The girl who usually brings out my groceries when I get my deliveries at City Market is black. She’s a lot of other things, too. We hit it off immediately (21 months ago).

Where I live black people are not even 1% of the population. In seven years, I’ve only seen four. People I know here have told me they have never lived in towns where there are black people. When the BLM stuff was going on in 2020, they were very upset about the black riots. I didn’t see those riots as “Black Riots,” not at all, but I was also bewildered by the whole idea of systemic racism. Really? Why?

We chat every time we see each other. Yesterday was no different, but the conversation turned a little heavy and informative. 

I reached for the 15 pound bag of dog food and she said, “I’ll do that, Martha.”

“No, no. I can do it. Us old people are serious about proving we’re still the shit.”

“I wouldn’t,” she said, “I’d kick back and let the kids do it.” 

We BOTH lift the bag into the car.

“Thanks so much, Destinee,” I say. “I love to see you. When I see you bringing out my groceries I’m jazzed.”

“Me too, when I see your name I know it’s going to be fun.”

“Yeah. You ‘get’ me.” I say.

“You ‘get’ me.” We laugh.

“I always leave you a good review when I get home.”

“I appreciate that. My co-workers thinking I’m crazy”

I said the same had been true for me in my working years.

“I just tell them they’re not used to working with a black person. We work harder.” There is so much to unpack there it’s staggering. I think suddenly of slavery and shake off the thought. I don’t think that’s in her mind. I think of the other racial slur slung around about “lazy Mexicans.” Her co-workers are mostly Hispanic. I don’t think either of those has relevance in this conversation, whatever goes on in the customer service area of City Market stays in the customer service area of City Market as far as I’m concerned.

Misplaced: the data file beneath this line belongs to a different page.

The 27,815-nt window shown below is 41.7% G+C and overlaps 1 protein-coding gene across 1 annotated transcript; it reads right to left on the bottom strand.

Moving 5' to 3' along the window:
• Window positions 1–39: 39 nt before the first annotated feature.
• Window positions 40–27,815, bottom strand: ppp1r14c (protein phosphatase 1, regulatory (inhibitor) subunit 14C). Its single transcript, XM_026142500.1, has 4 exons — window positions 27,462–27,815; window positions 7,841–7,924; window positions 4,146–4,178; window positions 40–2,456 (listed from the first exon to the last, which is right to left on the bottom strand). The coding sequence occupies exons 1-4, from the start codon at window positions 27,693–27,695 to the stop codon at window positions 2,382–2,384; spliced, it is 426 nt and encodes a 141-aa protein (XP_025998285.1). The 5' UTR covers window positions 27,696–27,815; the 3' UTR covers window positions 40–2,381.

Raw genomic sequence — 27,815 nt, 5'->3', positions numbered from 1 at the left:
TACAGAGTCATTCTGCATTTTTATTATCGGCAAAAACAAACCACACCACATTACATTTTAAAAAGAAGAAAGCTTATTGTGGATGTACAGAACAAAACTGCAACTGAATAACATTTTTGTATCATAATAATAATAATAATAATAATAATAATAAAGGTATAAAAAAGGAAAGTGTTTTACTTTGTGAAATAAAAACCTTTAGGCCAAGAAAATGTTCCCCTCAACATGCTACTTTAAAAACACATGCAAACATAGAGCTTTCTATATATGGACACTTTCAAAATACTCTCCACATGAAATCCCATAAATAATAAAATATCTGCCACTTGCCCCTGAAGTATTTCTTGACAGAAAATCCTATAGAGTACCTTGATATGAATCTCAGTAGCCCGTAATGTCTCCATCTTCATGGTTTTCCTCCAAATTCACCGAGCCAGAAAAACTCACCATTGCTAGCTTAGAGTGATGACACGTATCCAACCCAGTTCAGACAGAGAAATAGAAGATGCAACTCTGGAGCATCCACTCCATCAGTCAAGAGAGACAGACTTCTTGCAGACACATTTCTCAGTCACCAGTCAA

To myself I thought, “My co-workers didn’t call me crazy because I’m black. But because, for some mysterious unknown reason, I was different from them.” 

Then she said, “They just don’t know how to relate to a black person,” she said, laughing. Suddenly I realized that — apparently — I do. I don’t think about “relating to a black person.” I was overcome for a moment and we hugged. Fuck. “How to relate to a black person.” Huh?

I told her, “I see you as a wise, kind, young woman. That’s what I see.” 

“That’s what I try to be,” she said. 

Yeah, well, the thing about PEOPLE is that they’re PEOPLE. I know about her mom; she knows about my brother (both drunks). I know she didn’t buy many presents for Christmas, and she knows I didn’t, either. No money — putting art shows together is expensive, and working at City Market is not an Elon Musk type gig.

I got in the car and drove home thinking about all she had said to me and I to her in the space of 10 minutes, including sharing that we each took out our dogs during the blizzard and were over the moon to finally have snow. 

Her parents moved here from the east coast. She’s lived in the San Luis Valley all her life. She was born here. 

I, personally, have NEVER lived in a place where race mattered like it does here. In so many respects I feel “black,” if that makes any sense. My skin put me on THIS end of Monte Vista and not another. My realtor along with the one who showed us houses only showed me houses on the “white” end of town. My realtor drove around ahead of my visit and saw that there were Hispanics walking in the street of a house I liked and didn’t arrange a showing of that house for me. What did she think I was? Am? What is she? 

The world for all its tragic fucked-up-ness is made up of all kinds of people and within each one is a heart beating and a soul yearning to be seen and accepted.